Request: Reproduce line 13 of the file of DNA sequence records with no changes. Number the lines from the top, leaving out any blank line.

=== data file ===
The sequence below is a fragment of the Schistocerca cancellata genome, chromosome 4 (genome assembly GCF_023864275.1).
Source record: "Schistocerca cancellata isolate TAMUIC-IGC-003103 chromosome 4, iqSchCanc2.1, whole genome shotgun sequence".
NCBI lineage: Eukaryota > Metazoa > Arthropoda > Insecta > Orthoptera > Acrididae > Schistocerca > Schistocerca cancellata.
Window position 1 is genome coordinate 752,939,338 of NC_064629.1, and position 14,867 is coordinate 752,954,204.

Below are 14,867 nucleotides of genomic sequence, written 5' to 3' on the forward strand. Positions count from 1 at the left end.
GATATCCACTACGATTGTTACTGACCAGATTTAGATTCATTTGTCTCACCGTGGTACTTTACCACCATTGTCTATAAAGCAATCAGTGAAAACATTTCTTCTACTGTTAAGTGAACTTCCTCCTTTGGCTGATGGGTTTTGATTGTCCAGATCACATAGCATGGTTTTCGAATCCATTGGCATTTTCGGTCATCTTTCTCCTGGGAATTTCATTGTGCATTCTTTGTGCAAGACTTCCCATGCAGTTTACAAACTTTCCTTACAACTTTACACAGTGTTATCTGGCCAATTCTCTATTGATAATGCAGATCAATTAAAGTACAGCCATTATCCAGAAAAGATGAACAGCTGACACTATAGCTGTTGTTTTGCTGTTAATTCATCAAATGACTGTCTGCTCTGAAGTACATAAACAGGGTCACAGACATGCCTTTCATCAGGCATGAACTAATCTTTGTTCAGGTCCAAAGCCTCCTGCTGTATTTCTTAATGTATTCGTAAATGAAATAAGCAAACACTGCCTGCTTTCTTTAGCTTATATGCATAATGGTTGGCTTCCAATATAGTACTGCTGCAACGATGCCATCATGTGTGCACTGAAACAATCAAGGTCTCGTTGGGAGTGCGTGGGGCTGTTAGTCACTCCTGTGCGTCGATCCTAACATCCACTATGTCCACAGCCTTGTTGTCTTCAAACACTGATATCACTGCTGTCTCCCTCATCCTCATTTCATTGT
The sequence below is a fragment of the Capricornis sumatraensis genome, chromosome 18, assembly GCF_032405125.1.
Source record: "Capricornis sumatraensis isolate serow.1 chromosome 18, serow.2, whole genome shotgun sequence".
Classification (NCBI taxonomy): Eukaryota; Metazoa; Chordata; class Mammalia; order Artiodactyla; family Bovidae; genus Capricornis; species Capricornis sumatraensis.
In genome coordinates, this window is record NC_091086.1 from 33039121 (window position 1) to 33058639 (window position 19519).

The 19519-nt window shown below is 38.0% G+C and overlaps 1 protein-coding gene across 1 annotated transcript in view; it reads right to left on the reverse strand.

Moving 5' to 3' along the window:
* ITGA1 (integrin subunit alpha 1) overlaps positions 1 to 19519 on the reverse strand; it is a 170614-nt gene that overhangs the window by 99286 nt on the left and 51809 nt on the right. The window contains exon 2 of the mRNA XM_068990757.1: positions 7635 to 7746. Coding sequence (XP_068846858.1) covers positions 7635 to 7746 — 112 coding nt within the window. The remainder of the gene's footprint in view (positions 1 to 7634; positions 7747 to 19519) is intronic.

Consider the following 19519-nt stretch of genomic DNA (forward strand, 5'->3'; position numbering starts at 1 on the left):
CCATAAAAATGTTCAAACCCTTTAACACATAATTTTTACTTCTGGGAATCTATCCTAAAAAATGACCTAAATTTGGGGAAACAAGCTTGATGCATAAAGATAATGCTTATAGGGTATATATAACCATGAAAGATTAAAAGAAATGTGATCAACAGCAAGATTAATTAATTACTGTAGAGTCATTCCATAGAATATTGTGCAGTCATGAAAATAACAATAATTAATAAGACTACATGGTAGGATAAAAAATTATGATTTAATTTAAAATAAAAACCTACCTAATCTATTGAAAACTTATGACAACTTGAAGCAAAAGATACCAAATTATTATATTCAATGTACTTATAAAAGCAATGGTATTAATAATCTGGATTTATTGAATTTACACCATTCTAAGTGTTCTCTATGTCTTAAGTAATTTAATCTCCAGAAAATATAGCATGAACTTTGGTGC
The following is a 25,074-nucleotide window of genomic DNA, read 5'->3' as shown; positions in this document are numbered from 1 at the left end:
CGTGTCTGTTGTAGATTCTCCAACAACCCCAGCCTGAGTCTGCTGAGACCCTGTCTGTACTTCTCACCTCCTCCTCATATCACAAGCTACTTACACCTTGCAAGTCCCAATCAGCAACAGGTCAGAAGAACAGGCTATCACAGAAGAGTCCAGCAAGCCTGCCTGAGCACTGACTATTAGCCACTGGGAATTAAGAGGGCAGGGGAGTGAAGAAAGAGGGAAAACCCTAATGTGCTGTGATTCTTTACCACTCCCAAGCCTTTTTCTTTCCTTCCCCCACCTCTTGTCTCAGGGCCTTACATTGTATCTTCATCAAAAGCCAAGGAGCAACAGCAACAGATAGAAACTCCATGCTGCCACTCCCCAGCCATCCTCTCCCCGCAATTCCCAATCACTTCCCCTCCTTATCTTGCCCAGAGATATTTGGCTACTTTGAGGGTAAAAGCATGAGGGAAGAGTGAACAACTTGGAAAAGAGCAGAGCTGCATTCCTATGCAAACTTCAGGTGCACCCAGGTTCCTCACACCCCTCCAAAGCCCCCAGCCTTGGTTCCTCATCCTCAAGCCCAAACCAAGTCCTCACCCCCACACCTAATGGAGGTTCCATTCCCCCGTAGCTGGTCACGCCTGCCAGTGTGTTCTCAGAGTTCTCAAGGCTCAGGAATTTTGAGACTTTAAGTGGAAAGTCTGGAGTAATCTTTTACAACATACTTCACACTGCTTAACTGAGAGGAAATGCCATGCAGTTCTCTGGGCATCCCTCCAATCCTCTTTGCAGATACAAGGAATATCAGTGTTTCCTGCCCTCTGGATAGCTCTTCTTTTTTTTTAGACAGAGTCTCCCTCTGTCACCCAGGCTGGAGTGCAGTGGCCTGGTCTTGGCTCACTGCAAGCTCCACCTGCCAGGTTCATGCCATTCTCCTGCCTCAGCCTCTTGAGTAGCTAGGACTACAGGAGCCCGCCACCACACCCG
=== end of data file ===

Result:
* ITGA1 (integrin subunit alpha 1) overlaps positions 1 to 19519 on the reverse strand; it is a 170614-nt gene that overhangs the window by 99286 nt on the left and 51809 nt on the right. The window contains exon 2 of the mRNA XM_068990757.1: positions 7635 to 7746. Coding sequence (XP_068846858.1) covers positions 7635 to 7746 — 112 coding nt within the window. The remainder of the gene's footprint in view (positions 1 to 7634; positions 7747 to 19519) is intronic.